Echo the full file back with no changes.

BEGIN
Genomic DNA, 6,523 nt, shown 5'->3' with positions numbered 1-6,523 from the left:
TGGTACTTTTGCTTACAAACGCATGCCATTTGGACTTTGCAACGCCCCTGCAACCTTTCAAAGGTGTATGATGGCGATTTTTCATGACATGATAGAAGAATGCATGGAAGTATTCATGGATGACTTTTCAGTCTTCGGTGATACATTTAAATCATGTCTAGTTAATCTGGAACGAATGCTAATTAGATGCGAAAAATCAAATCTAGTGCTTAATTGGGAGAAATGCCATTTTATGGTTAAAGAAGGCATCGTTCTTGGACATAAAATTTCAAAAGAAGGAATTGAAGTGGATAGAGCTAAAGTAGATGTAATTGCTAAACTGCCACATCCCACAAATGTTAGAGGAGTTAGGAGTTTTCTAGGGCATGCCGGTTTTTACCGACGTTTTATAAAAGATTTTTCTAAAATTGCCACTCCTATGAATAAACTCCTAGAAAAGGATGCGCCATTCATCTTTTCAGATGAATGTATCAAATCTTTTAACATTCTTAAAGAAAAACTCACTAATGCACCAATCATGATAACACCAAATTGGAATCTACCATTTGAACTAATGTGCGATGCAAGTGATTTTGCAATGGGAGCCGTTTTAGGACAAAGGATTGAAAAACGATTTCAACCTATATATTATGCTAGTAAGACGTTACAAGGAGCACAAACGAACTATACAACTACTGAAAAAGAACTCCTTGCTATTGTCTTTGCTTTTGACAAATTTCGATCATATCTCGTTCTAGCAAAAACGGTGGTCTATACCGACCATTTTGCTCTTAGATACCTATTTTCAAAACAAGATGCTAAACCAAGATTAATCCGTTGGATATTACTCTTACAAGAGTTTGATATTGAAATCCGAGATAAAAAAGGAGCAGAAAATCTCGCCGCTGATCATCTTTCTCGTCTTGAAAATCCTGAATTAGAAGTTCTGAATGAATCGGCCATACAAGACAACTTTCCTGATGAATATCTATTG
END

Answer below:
Genomic DNA, 6,523 nt, shown 5'->3' with positions numbered 1-6,523 from the left:
TGGTACTTTTGCTTACAAACGCATGCCATTTGGACTTTGCAACGCCCCTGCAACCTTTCAAAGGTGTATGATGGCGATTTTTCATGACATGATAGAAGAATGCATGGAAGTATTCATGGATGACTTTTCAGTCTTCGGTGATACATTTAAATCATGTCTAGTTAATCTGGAACGAATGCTAATTAGATGCGAAAAATCAAATCTAGTGCTTAATTGGGAGAAATGCCATTTTATGGTTAAAGAAGGCATCGTTCTTGGACATAAAATTTCAAAAGAAGGAATTGAAGTGGATAGAGCTAAAGTAGATGTAATTGCTAAACTGCCACATCCCACAAATGTTAGAGGAGTTAGGAGTTTTCTAGGGCATGCCGGTTTTTACCGACGTTTTATAAAAGATTTTTCTAAAATTGCCACTCCTATGAATAAACTCCTAGAAAAGGATGCGCCATTCATCTTTTCAGATGAATGTATCAAATCTTTTAACATTCTTAAAGAAAAACTCACTAATGCACCAATCATGATAACACCAAATTGGAATCTACCATTTGAACTAATGTGCGATGCAAGTGATTTTGCAATGGGAGCCGTTTTAGGACAAAGGATTGAAAAACGATTTCAACCTATATATTATGCTAGTAAGACGTTACAAGGAGCACAAACGAACTATACAACTACTGAAAAAGAACTCCTTGCTATTGTCTTTGCTTTTGACAAATTTCGATCATATCTCGTTCTAGCAAAAACGGTGGTCTATACCGACCATTTTGCTCTTAGATACCTATTTTCAAAACAAGATGCTAAACCAAGATTAATCCGTTGGATATTACTCTTACAAGAGTTTGATATTGAAATCCGAGATAAAAAAGGAGCAGAAAATCTCGCCGCTGATCATCTTTCTCGTCTTGAAAATCCTGAATTAGAAGTTCTGAATGAATCGGCCATACAAGACAACTTTCCTGATGAATATCTATTG